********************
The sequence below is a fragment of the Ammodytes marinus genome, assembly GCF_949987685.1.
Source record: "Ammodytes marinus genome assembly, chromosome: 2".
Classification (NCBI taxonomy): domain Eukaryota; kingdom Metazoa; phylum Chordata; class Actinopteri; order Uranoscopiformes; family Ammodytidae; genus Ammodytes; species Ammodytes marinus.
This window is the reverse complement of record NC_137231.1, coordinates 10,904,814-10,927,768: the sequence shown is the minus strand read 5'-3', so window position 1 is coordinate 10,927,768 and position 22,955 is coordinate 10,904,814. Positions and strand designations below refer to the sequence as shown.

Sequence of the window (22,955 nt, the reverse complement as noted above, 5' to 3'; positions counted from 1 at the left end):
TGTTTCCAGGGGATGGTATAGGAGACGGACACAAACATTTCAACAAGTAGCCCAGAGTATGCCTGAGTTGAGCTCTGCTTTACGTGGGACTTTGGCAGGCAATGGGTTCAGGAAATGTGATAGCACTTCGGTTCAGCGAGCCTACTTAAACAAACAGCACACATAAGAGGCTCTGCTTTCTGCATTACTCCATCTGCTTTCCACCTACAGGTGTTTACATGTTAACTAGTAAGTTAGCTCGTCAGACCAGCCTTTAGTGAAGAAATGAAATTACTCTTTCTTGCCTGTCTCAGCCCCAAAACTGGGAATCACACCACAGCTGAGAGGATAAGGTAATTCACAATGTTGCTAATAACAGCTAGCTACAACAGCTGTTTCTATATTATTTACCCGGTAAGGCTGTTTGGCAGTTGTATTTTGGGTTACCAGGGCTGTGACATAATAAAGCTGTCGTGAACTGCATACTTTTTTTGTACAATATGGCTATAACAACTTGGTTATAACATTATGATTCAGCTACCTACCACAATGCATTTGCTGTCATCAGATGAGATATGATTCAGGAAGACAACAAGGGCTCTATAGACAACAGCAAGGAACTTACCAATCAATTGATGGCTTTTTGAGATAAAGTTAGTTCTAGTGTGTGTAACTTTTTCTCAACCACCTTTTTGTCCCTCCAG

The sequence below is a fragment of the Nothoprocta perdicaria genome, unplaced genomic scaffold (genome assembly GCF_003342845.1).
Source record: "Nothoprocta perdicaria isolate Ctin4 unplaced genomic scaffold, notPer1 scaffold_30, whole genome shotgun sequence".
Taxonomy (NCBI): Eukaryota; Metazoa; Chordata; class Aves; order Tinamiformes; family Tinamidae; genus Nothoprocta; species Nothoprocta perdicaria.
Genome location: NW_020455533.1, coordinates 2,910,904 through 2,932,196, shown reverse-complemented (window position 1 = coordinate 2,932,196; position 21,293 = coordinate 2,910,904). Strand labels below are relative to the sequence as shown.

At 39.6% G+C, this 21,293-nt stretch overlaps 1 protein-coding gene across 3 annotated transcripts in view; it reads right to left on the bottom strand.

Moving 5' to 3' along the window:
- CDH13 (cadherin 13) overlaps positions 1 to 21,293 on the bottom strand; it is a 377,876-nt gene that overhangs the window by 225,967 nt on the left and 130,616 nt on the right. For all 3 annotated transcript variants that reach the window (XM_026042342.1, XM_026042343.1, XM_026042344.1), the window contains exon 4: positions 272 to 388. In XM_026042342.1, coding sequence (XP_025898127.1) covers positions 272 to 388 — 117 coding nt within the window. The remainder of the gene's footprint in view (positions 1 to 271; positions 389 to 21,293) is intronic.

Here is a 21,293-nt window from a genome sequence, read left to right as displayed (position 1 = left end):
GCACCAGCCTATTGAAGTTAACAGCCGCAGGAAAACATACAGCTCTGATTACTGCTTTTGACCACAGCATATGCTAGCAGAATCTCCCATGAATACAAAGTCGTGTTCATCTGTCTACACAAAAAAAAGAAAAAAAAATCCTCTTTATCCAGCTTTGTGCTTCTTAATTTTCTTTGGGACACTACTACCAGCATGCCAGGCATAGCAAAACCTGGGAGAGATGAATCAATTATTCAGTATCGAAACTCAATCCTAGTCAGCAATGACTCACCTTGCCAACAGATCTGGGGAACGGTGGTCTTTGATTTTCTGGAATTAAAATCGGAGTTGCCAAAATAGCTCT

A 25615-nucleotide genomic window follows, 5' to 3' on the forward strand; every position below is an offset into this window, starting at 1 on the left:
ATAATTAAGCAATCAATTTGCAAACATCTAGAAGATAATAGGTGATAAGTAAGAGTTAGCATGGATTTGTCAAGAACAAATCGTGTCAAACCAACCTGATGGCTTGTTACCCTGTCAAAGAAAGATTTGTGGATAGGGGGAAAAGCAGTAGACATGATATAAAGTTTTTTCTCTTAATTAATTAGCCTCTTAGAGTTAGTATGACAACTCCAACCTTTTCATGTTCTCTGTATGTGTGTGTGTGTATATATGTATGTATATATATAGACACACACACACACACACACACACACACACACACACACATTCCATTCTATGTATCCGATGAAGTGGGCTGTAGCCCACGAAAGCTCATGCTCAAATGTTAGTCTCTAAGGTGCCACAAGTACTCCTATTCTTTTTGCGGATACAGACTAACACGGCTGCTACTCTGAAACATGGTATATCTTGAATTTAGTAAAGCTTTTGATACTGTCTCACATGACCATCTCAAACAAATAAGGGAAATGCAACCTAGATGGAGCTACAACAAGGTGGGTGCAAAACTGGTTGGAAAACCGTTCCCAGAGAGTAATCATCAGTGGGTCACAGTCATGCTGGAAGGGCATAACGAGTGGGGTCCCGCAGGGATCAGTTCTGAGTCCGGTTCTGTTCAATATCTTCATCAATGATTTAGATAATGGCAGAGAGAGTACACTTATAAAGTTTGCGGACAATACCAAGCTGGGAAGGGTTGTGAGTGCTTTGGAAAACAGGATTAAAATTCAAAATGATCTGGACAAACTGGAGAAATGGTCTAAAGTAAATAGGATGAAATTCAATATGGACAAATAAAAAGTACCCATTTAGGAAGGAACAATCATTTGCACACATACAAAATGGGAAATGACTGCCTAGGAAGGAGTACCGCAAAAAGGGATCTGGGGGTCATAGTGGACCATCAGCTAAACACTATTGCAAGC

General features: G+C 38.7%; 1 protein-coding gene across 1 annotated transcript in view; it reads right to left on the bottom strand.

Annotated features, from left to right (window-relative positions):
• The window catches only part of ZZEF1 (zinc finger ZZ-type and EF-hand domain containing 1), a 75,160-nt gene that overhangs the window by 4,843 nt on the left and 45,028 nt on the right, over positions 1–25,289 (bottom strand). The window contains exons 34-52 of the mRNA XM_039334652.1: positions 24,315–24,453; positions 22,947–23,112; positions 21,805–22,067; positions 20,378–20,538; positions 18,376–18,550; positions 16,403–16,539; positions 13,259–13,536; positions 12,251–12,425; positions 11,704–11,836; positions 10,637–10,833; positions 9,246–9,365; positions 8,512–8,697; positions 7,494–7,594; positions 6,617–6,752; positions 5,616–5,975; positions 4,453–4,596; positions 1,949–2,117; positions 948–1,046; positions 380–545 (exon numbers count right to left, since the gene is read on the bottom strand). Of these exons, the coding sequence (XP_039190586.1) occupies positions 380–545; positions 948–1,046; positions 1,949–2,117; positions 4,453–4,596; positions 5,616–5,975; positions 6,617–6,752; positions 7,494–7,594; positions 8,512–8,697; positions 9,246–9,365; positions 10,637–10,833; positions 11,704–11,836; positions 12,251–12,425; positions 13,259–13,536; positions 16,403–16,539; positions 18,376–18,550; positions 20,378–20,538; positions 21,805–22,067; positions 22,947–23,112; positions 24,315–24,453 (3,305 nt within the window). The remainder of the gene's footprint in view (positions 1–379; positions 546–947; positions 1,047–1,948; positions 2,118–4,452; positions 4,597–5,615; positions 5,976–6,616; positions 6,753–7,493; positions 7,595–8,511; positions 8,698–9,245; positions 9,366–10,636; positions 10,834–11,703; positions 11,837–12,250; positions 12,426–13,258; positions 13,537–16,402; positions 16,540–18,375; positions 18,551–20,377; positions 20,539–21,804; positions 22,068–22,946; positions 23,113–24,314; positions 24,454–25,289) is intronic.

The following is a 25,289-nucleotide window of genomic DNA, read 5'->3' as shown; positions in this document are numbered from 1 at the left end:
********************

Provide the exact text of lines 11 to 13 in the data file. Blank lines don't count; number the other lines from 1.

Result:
At 39.6% G+C, this 21,293-nt stretch overlaps 1 protein-coding gene across 3 annotated transcripts in view; it reads right to left on the bottom strand.

Moving 5' to 3' along the window:
- CDH13 (cadherin 13) overlaps positions 1 to 21,293 on the bottom strand; it is a 377,876-nt gene that overhangs the window by 225,967 nt on the left and 130,616 nt on the right. For all 3 annotated transcript variants that reach the window (XM_026042342.1, XM_026042343.1, XM_026042344.1), the window contains exon 4: positions 272 to 388. In XM_026042342.1, coding sequence (XP_025898127.1) covers positions 272 to 388 — 117 coding nt within the window. The remainder of the gene's footprint in view (positions 1 to 271; positions 389 to 21,293) is intronic.